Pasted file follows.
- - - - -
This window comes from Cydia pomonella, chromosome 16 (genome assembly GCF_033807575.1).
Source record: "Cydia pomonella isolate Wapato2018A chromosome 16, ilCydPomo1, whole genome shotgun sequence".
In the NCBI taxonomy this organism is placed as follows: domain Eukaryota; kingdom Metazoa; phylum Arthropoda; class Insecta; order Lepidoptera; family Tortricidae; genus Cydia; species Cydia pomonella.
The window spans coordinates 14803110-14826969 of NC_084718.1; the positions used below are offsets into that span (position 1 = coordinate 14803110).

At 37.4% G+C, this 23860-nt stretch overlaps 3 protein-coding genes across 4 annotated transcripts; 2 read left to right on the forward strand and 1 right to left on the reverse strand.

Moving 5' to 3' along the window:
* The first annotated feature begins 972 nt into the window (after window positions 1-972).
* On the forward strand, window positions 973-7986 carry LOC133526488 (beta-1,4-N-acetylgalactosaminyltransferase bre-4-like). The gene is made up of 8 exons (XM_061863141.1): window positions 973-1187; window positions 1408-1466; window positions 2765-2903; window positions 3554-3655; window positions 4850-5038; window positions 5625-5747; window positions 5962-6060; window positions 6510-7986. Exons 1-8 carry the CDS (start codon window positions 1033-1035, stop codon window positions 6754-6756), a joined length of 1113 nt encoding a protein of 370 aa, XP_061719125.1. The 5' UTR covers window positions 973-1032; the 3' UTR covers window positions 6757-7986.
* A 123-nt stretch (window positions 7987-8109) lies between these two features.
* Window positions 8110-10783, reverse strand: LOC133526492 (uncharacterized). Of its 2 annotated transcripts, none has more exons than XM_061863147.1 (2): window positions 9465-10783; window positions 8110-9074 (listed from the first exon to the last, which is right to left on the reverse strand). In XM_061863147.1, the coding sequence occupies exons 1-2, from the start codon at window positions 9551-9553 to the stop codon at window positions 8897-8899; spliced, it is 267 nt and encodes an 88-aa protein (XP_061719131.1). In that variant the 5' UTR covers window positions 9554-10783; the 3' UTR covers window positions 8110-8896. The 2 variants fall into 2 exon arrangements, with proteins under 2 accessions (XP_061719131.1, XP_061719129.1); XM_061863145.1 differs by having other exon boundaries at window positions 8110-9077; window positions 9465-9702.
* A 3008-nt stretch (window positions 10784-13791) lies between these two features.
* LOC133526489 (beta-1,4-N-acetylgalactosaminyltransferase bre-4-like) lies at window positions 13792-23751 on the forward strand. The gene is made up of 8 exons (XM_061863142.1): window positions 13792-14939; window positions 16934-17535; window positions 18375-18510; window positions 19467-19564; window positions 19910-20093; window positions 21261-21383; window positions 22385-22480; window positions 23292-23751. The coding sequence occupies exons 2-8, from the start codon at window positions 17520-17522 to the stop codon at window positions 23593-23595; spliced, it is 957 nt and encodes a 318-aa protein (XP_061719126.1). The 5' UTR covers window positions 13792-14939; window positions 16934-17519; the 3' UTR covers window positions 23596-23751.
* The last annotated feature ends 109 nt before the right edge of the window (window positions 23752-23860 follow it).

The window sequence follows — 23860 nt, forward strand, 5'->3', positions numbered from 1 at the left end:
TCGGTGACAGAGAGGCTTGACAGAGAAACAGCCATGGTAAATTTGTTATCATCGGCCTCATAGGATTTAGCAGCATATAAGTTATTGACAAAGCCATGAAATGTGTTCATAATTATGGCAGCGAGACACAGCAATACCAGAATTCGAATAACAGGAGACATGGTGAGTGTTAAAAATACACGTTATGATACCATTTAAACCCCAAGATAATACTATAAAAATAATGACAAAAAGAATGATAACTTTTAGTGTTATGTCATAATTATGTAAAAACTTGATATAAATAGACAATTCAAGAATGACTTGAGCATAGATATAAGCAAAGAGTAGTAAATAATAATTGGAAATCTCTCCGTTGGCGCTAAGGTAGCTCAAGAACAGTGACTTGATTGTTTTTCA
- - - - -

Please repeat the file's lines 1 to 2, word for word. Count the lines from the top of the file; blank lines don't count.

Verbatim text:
This window comes from Cydia pomonella, chromosome 16 (genome assembly GCF_033807575.1).
Source record: "Cydia pomonella isolate Wapato2018A chromosome 16, ilCydPomo1, whole genome shotgun sequence".